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  #1  
Old March 12th, 2008, 05:05 AM
Asher Kelman Asher Kelman is online now
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Default March 2008 News! Asher Picks: The Latest Imaging Technologies for 2008!

Here's what's new for March 2008. The latest, last! These advanced technologies are available now or by late 2008. This provides a look over the horizon to where things seem to be moving. As one has a limited budget, knowing what's coming might influence some buying decisions and anyway, makes ones creative juices flow!

Let's hear what interests you and PM me with any advances you think are likely to be significant.




Casio's EX-F1 60 frames per second burst, 1200fps video!



The EX-F1 is a totally new type of digital camera that delivers speed and digital functions never before available! This new concept in digital cameras lets you shoot photographs that capture every moment of a moving subject, and movies that open up a whole new world invisible to the naked eye.

Ultra-high speed burst shooting captures 60 still images per second
High speed movie recording at up to 1200 fps


Something worth seeing for about $999 released in March 28th for the Japanese. Not sure about the USA or Europe! I'd love to have one!




"6 million effective pixel 1/1.8 type CMOS sensor, a focal length equivalent to approximately 36 to 432 mm (35 mm equivalent size) / F2.7-4.6 zoom lens with a 12X optical lens to form a digital camera. Full-resolution 60 / s continuous shooting performance and the full 60 fps in response to record high-definition video. Also, up to 1,200 fps prepare for the high-speed video photography features."



Users can record images not just at the instant they press the shutter button, but before!
Continuously recording at up to 60 images per second, a maximum of 60 images can be saved in the camera’s own buffer memory even before the shutter button is depressed. Even if users press the shutter a little late, they will still be able to catch that vital moment.


Think about this with Photoacute .

PhotoAcute Studio produces an image from a sequence of continuous photographs, thus acquiring more graphic information than it is available from a single photograph. Using sophisticated algorithms it combines individual frames to produce one high-resolution image.

Unlike the digital zooming and image sharpening, resultant photographs produced by PhotoAcute Studio do really have higher spatial resolution. Small, thin and far away objects, traceries, textures and inscriptions become recognizable.




Add up those 60 files and increase the resolution and decrease noise. We'll just have to see how useful it is. For sure the rapid frame rate will create many new opportunities to dissect time!

Asher
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Last edited by Asher Kelman; March 15th, 2008 at 03:33 AM.
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  #2  
Old March 13th, 2008, 01:56 AM
Asher Kelman Asher Kelman is online now
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So, nobody is interested in a camera that can dissect time?

Nothing excites you?

I'm interested because it really shows the speed that chips can be emptied of charge read fro the next image and that's how the new generations of chips with individually addressed Foveon-like chips will work: Chip based shutters! I expect that's what is happening here!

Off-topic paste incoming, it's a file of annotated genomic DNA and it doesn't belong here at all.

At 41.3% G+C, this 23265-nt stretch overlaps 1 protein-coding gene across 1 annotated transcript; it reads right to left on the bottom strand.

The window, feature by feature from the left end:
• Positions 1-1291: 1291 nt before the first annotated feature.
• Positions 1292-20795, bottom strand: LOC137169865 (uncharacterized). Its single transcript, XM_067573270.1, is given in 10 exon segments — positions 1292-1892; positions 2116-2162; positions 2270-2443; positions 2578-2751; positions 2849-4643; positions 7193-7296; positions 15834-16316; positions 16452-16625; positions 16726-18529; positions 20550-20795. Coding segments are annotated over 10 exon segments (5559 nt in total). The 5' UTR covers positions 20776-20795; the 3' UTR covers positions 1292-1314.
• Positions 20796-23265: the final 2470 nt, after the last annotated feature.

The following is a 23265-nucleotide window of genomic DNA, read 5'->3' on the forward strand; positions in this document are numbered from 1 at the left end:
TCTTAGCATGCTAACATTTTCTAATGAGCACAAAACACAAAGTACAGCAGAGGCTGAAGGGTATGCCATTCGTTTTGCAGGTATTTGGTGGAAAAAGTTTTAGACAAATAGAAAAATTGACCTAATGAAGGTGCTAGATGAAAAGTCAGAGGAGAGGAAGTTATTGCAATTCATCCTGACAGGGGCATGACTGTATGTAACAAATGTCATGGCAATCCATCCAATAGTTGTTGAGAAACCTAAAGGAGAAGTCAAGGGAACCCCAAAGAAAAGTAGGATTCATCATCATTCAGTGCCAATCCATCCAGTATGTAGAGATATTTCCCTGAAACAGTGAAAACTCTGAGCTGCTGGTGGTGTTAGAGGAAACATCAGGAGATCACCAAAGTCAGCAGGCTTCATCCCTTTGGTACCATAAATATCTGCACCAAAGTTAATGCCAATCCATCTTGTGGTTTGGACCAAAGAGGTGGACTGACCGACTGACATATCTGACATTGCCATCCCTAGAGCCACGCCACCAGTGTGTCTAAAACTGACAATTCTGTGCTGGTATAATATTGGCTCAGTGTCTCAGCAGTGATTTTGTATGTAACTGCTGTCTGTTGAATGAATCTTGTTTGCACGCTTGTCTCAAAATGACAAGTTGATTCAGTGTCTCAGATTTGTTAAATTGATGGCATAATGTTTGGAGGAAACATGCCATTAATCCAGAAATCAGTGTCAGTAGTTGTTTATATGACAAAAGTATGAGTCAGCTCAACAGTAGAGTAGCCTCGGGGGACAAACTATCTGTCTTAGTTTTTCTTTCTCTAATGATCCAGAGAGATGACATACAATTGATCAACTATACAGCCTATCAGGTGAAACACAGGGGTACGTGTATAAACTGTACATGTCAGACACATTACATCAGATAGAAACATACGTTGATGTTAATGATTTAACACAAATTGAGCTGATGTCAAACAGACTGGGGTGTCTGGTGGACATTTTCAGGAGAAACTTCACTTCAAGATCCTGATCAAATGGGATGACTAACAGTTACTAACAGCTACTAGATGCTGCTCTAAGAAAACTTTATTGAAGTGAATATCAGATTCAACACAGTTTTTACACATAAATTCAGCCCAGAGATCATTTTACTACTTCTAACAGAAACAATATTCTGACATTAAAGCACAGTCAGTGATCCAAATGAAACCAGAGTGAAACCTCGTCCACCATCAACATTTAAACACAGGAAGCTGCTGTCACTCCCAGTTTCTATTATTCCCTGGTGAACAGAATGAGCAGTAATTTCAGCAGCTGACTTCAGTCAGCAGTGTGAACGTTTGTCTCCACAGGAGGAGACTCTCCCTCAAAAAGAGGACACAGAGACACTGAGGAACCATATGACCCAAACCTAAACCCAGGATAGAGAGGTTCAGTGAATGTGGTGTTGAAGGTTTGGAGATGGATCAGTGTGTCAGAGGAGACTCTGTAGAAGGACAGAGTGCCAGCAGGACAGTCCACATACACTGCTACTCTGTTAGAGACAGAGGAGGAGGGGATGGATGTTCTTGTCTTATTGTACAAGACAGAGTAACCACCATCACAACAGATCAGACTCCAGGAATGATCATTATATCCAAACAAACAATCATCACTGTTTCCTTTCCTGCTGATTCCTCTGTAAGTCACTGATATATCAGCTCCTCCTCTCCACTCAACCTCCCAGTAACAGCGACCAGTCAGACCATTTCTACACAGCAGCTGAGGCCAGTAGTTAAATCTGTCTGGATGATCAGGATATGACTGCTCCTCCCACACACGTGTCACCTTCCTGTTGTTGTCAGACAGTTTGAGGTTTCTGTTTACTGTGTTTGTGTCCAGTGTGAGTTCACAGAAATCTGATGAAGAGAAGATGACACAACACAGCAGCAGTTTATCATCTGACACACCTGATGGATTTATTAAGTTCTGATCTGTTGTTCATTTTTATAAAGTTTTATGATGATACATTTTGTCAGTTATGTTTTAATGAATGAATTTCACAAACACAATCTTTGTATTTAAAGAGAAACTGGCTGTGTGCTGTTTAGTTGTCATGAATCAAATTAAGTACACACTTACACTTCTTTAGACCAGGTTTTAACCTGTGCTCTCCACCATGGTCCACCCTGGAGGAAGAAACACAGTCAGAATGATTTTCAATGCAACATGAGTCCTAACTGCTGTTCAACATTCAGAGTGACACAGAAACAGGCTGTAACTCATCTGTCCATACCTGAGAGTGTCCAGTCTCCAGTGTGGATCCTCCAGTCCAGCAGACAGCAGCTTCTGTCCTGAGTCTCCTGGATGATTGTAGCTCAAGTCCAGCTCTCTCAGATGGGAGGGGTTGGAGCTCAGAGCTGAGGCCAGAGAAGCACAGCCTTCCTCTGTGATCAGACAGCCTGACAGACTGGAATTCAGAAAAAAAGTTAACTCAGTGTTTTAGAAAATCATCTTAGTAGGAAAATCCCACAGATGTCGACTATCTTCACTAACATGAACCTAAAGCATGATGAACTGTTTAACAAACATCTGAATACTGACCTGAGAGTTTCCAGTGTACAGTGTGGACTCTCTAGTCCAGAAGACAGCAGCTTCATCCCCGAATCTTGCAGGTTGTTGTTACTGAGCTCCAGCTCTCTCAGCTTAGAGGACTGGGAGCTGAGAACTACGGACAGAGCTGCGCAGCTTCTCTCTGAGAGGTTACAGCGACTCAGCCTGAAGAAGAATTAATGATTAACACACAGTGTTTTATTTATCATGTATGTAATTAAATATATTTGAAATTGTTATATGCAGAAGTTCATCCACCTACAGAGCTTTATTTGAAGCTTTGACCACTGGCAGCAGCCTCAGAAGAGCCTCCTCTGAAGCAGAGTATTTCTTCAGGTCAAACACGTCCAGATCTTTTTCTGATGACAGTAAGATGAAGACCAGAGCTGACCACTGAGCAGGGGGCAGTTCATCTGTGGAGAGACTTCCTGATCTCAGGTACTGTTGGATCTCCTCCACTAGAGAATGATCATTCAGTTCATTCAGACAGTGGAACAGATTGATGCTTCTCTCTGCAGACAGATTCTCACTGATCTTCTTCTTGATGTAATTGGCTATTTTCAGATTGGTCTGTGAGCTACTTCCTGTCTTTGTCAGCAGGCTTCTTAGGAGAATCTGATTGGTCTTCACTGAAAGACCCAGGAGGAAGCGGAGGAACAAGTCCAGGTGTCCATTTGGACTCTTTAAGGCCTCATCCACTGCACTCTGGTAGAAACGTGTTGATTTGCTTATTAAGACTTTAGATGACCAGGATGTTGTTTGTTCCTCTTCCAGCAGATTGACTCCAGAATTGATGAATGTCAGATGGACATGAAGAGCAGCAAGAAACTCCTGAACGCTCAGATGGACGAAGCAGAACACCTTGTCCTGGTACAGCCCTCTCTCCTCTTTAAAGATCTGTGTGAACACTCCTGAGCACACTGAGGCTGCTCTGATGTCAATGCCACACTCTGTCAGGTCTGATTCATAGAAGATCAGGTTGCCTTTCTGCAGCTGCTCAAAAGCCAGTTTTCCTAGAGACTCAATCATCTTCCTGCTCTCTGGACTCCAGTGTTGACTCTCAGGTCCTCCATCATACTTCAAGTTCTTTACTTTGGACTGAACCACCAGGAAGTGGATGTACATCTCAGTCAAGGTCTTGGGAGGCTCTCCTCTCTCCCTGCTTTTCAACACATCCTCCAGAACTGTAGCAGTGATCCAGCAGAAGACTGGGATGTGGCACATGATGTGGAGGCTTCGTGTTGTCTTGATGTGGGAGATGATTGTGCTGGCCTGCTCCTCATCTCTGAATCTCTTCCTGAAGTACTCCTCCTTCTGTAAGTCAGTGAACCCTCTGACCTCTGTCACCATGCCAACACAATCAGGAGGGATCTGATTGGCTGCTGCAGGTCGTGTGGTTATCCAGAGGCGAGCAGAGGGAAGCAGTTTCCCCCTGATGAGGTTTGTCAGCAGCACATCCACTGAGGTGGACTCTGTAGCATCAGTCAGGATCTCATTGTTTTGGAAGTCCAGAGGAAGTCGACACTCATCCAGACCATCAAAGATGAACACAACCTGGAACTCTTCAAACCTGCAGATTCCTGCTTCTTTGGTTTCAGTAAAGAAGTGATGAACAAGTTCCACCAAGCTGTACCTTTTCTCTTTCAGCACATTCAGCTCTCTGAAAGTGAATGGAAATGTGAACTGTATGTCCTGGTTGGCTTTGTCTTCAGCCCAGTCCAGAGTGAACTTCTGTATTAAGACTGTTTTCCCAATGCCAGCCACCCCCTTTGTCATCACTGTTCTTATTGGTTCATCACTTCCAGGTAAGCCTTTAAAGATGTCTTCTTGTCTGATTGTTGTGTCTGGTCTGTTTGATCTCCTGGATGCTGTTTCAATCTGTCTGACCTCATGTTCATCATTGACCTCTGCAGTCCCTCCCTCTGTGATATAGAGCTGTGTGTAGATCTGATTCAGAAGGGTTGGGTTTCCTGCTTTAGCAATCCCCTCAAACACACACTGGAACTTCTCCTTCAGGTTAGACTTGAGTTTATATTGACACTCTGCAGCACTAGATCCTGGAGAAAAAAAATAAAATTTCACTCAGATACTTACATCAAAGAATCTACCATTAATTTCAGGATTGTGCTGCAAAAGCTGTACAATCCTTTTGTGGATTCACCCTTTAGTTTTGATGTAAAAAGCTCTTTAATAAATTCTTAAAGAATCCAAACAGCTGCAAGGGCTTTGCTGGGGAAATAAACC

Asher
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Old March 13th, 2008, 02:34 AM
Asher Kelman Asher Kelman is online now
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O.K, so you want to be moved! Fine, then try this new solid state SATA hard drive (PATA too if you wish!). These work at phenomenal speed and are shockproof to 1500G!

Imagine a raid of say 3 of them for your photoshop scratch disk? Cost on release about $600-$900 for one 32GB drive; just my guess from prices I've seen so far. Prices should drop by 40% at least by next year.


Flash Media / Solid State Drives / SATA II / 2.5" SSD




The OCZ SATA II drive is designed to stay abreast of the performance features of high-end notebooks, and is ideal for energy-efficient mobile computing. With blazing access times combined with excellent reliability, the OCZ SATA II 2.5” SSD is the answer for enthusiasts demanding the most advanced storage for their notebooks and systems.

At incredible capacities of 32GB and 64GB and premier speeds of 120MB/s read and 100MB/s write, OCZ SATA II SSDs enable enhanced productivity in your everyday computing and intensive multi-tasking applications. Featuring durable yet lightweight brushed alloy housing, OCZ SATA II 2.5” SSDs have no moving parts that are prone to damage from common mishandling. Designed for ultimate reliability, these SSDs have an excellent two million hour mean time before failure (MTBF) ensuring peace of mind over the long term.

The advantage of such a drive is that one can easily travel with it without worrying about the baggage handling damaging the drive. It will be available in 3.5" versions too.

Oh, yes, Part Numbers:

OCZSSD2-1S32G
OCZSSD2-1S64G

Well, is that more interesting?

Asher
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Old March 13th, 2008, 02:41 AM
Eric Hiss Eric Hiss is offline
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Wow if I didn't already have a tough time filtering the data I have now.... what would I do with 60 frames/sec....


But the 1200fps movie mode would be really fun to play with.
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Old March 13th, 2008, 02:47 AM
Asher Kelman Asher Kelman is online now
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Hi Eric,

I try to find cutting edge technology that might change the way we work. The Casio can allow one to choose pictures taken before the shutter was pressed or any time afterwards. This, with the ability to stack images and so increase resolution and dynamic range and get rid of noise is pretty impressive.